They couldn't wait to swing the axe. The canvassing of board members was swift and decisive. As a result England will need a new captain to lead it into battle at Euro 2012.
John Terry's removal was inevitable. The moment his trial for racially abusing an opponent was postponed until after the European Championships, his fate was sealed. The Football Association simply cannot endorse a captain who must now prepare a defence on and off the field.
The Chelsea defender, like anyone else, remains 'innocent until proven guilty'. Terry has firmly denied the charge and will, eventually, get his day in court. Until the legal matter is resolved Terry's position as captain of his country is completely untenable.
The English FA is taking no chances. According to some observers, soccer's crackdown on racial aggravation has turned into a witch hunt. Others argue 'zero tolerance' is the only way to rid the sport of an unacceptable blemish. So-called 'industrial language' occurs at every game on every level, but crosses the line when racial connotations form part of the slur.
Having thrown the book at Luis Suarez, the Football Association was forced to act against Terry. Innocent or otherwise, the FA could not be seen to be applying double standards. Just a whiff of racism levelled against such a high profile player, never mind a full blown court case, could not be tolerated in the corridors of power.
The captain of England must be more than a good player. In a soccer world where the elite participants are multi-millionaires, living lavish lifestyles, there remains a code of conduct. It is still a huge honour to captain one's country and that individual must be seen as a role model, above suspicion.
Terry is not that person. It is less than a year since England manager Fabio Capello reinstated him as captain following pre-World Cup allegations he had had an affair with a teammate's partner. At the time Capello commented that a "one year's punishment is enough". Apparently it was not.
So England lurches towards another major tournament. Barely four months before the opening game against France it has already scored another own goal. The FA's stance, taken without Capello's input, forces the Italian to find a suitable candidate worthy of wearing the armband.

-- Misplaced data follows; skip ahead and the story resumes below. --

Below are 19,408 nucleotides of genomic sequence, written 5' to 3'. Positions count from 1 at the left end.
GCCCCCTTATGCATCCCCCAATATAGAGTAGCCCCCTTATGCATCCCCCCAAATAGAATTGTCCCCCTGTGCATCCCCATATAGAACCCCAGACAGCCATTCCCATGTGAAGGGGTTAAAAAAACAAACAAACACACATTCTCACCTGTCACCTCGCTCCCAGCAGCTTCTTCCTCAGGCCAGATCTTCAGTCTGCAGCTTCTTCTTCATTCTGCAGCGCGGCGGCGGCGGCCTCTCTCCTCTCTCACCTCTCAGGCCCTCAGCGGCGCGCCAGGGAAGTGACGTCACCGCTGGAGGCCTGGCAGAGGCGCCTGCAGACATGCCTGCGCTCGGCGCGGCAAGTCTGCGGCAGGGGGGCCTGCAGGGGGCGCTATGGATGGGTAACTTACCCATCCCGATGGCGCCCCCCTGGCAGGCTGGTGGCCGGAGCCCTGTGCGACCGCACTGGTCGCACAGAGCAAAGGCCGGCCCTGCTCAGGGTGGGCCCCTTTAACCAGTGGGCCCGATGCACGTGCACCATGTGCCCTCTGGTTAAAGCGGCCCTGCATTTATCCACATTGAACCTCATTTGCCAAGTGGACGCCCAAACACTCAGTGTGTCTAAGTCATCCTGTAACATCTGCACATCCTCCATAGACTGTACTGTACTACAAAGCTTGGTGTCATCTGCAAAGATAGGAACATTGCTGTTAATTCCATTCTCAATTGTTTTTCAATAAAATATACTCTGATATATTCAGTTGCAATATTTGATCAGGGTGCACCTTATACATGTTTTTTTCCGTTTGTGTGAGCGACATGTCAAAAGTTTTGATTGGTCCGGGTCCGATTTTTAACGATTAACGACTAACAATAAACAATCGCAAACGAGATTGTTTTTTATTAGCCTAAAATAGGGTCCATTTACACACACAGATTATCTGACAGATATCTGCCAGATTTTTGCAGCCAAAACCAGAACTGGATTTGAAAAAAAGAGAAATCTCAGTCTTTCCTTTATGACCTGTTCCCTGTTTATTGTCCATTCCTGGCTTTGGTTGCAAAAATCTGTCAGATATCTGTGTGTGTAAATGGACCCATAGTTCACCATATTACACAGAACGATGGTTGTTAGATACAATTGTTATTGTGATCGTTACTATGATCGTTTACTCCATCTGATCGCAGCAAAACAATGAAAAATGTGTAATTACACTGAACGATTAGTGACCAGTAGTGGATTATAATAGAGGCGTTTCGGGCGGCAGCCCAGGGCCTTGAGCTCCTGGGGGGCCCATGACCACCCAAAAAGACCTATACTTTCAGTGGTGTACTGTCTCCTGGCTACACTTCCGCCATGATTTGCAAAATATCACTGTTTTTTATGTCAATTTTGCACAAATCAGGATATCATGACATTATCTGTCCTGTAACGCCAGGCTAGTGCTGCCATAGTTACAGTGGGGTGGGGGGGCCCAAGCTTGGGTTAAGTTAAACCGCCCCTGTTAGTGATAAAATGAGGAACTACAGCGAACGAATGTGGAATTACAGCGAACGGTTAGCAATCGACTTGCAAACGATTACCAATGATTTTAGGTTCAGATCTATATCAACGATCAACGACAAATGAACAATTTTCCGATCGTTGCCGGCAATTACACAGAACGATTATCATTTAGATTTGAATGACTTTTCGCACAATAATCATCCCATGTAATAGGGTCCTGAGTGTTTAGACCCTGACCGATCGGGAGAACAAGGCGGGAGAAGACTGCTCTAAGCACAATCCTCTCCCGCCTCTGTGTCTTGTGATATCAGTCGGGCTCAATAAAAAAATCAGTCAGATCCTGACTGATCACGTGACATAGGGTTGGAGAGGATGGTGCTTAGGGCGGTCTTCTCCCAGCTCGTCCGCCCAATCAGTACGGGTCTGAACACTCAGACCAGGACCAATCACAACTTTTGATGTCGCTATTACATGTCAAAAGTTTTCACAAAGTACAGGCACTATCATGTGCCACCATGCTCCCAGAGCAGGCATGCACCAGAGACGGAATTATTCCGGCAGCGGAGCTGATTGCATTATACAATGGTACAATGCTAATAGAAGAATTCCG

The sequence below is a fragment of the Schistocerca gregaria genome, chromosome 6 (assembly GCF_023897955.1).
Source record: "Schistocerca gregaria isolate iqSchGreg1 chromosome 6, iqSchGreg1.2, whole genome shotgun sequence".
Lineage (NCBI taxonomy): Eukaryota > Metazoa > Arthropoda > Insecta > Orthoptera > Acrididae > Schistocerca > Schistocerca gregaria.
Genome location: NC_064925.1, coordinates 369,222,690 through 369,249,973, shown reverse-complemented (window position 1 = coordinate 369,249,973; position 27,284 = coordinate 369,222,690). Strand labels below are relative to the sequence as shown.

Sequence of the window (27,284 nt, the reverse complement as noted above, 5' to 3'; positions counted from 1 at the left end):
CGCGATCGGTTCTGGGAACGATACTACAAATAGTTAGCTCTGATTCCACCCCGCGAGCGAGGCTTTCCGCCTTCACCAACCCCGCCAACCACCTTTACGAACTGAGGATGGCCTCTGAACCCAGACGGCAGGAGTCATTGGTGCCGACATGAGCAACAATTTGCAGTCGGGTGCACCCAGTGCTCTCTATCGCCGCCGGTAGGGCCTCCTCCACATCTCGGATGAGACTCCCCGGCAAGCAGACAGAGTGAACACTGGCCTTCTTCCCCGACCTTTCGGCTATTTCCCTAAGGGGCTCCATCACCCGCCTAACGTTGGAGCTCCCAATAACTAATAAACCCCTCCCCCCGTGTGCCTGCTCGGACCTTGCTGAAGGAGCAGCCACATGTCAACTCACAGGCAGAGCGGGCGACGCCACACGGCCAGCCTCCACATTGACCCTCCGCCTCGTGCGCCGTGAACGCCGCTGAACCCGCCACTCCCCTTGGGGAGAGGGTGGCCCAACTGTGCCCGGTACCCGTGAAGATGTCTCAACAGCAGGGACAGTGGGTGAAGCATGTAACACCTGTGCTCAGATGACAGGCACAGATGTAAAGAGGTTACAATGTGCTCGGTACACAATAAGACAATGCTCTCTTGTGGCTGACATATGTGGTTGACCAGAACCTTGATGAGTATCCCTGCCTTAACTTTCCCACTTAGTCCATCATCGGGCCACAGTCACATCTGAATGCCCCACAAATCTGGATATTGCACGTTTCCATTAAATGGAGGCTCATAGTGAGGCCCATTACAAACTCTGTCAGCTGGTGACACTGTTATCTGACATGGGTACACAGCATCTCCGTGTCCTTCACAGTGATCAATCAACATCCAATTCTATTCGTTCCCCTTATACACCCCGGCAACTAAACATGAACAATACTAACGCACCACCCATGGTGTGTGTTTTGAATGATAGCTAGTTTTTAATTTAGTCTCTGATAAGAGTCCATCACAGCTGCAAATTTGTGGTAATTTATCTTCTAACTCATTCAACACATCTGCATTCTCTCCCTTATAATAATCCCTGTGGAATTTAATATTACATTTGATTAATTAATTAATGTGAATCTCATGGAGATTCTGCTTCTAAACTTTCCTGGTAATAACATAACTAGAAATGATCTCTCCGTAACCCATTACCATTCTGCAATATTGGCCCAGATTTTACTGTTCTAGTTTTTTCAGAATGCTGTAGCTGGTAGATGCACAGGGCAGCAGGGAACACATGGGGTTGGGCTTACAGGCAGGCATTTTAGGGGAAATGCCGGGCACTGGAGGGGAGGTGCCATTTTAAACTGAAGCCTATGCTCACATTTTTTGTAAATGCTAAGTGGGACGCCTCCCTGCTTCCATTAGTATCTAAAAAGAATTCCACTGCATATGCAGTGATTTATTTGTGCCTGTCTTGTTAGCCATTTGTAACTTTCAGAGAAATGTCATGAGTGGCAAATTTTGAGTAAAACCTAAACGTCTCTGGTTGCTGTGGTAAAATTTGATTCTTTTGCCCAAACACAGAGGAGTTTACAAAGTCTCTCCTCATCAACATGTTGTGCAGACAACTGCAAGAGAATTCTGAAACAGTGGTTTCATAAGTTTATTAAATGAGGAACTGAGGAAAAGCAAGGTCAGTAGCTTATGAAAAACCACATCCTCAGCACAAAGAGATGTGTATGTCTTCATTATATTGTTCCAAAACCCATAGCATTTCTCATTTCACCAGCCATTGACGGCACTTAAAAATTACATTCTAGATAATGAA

His choices are limited in the extreme. Rio Ferdinand, Terry's original replacement as World Cup captain, has already scoffed at the idea. Hard to blame him given the way Capello dumped the Manchester United defender as soon as he had decided Terry had served his 'sentence'.
Wayne Rooney's stupidity rules him out of contention. Despite his importance to the team and the passion he displays, the striker will be unavailable for England's first two games. His petulance in a qualifier against Montenegro will not only cost him his place; it might have also cost him the captaincy.Leading by example
Capello will surely turn again to Liverpool veteran Steven Gerrard, who has been leading by example for years. Gerrard is used to captaining his club and did so for England in South Africa. He is experienced, vocal, and passionate. Perhaps most importantly, he has the respect of his England peers.
Unfortunately, Gerrard is not getting any younger. He will have turned 32 by the time Euro 2012 gets underway and the Liverpool skipper has endured more than his fair share of injuries in recent seasons. Indeed he made only three England appearances during the entire qualifying campaign.
Gerrard's recent absenteeism at the international level may count against him. Capello has had to move on with his plans and will already have his preferred starting eleven in mind. Players like Gareth Barry and Scott Parker, for example, played significantly more midfield minutes in qualifying.
If Gerrard is overlooked again, Frank Lampard comes into the equation. Terry's Chelsea teammate was used sparingly in qualifying but notched 2 goals during his time on the field. Similar to Gerrard, some argue too similar, Lampard has plenty of big game experience plus a knack of making things happen for himself and others.
Capello needs to act quickly. England's next game, a friendly against the Netherlands, takes place at the end of the month. It is one of three warm-up games before the Three Lions depart for Ukraine. The England boss must stop the inevitable speculation in its tracks, announce his new skipper and convince a skeptical media he has chosen the right leader for the right reasons.
It will be tough enough for England to make an impression at the European Championships. Setting out as a unified squad led by a respected, battle hardened, captain won't do any harm.
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